Amanda comes out with the shahi tea. It's strong, with enough caffeine in it to compete with four cups of coffee, but it is bitter and very sweet. We pulled more blankets from inside the house and rested quietly in the deep night.

Sunday, March 9, 2014

Magic Everywhere.

It has taken me a while to get around to this hasn't it? Well, the days turn into weeks, which turn into months, which turn into almost a year since I wrote here last. I suppose I suspected by now no one is reading this. I was surprised to find that many of you still regularly check my blog, so I will oblige you with a bit of my thoughts.

College has been a wonderful experience so far. Last night a few of my friends and I camped out in the woods together, built a bit of a campfire and read books like Lord of the Rings and Robin Hood. For the first time in months it seemed warm enough to enjoy a decent night in the open. What a mistake! If it hadn't been for the fire I wouldn't have gotten a wink of sleep all night; we took turns watching it and feeding it with branches and the like we found from the forest. I had an odd feeling as I lay there in my blankets, staring up at the dozens of bright white stars and the moon shining through the darkness of the sky. The fire warmed my face and one of my best friends, Peter Scott, read to me about Meriadoc and his love for King Theodin. It was a weird feeling. I couldn't describe it as happiness; it isn't as if I wasn't happy, but happiness was too strong of a word. I didn't feel like laughing or singing or making any noise at all, and I definitely didn't feel like talking.

I felt content.

I felt thankful.

I was reminded that there was indeed so much in the world to be content and thankful for. There always is, whether I'm under the open side in a beautiful glade or curled up in the dorms back at home.

One of the biggest discoveries I've made since being at college is that magic does exist.

I'm not talking about dragons and fairies and elves and the like (though they may exist, who's to say?). Part of what makes these things magical is that they are wonderful creatures that do not truly exist. If they did exist in our world, they would not be considered magic.

There are things in our world that are just as wonderful as these but that we take for granted because they are real, and common, and something we see every day. If fairies were real we would take them for granted in much the same way as we take a butterfly for granted.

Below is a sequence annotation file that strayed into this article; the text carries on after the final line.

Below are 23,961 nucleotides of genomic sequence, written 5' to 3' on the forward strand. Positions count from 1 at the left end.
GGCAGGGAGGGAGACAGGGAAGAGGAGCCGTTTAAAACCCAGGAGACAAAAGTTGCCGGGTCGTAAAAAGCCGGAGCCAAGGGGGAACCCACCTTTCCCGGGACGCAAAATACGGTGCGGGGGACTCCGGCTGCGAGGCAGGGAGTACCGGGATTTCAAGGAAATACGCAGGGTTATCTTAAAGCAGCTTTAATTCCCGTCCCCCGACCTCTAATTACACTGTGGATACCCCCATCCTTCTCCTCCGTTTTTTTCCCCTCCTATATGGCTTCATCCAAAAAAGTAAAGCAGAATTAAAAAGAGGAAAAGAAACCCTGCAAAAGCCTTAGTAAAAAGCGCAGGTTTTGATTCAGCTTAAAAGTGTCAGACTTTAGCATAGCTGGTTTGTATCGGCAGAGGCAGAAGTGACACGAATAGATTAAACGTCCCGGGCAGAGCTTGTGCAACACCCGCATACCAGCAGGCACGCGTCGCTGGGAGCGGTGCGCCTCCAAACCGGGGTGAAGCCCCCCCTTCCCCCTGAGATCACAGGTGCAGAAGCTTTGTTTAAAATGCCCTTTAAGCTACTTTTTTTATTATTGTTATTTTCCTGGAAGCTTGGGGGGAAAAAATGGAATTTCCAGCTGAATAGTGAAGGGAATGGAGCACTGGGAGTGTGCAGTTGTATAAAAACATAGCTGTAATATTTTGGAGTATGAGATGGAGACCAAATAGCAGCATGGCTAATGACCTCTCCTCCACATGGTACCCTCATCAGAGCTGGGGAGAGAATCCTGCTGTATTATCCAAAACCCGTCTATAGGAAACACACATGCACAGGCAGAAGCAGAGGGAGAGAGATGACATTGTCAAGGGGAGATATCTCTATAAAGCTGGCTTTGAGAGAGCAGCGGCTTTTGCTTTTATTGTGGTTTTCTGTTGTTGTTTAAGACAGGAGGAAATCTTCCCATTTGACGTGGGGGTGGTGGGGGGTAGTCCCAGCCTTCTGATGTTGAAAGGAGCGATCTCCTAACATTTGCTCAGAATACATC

Take the firefly. Okay, think about it: there's this bug that goes around shining like a star in the middle of summer. THAT'S magic. that's beautiful. that's amazing, uncommon, wonderful. Birds are miraculous (can you fly?). Deer are much like elves in many ways; graceful, silent, and shy from us. These things are in many ways just as cool as the stories  we tell our children, but we don't call them magic because they exist. We take them for granted instead of recognizing their beauty and mystery for what they are.

I'm not taking them for granted.

Last night I felt magic everywhere. It's magic that the fire is licking up the fagots and crackling and whistling through the night. It's magic that the moon makes its way around the world every day. We live in a magical, wonderful world; everything is a miracle, and even if there is reason as to how they happen that does not mean that they are not miraculous. God made the world a wonderful, magical place, full of odd unnecessary beauties.

Take it in.

Thursday, September 5, 2013


            I am not a coward. I may not be the bravest man in this world, but I am not a coward. Like any other natural man I preserve myself when the need arises and defend myself when that need arises too. I'm sure that I'm not the only man who has run away from a battle. No matter. I have put that behind me. Today I have proved myself above equal to the occasion of war.
            Let the lieutenant scoff at me to the captain and to whomever he pleases simply because I am his lesser in rank and title! What made him a judge over me? I am his better in zeal. Ask any man today, “who was the best fighter in the battle?” and their long bloody fingers would snap around at William and I. But the lieutenant thought we were cowards, eh? So be it!
            The flag boy was shot down and without hesitation I dashed forward to keep the collars from falling. Who’s a coward now, Mr. Lieutenant? I made myself a target for my bravery, risking my life and limb for the honor of my country. But the lieutenant? “William and David fought like savages.” As if any man in battle, any man who is not ashamed to look at himself in a mirror, did not fight like a savage! For when we are pitted against each other for life, or for death, must we not kill and be killed like savages? Is there any shame in this? Only a man like the lieutenant who sits at the rear of battle and risks the lives of a hundred men does not fight like a savage; he forces other men to fight like savages, and this is both a great shame and the epitome of hypocrisy. I had nothing to be ashamed of today, because I put every ounce of myself into victory.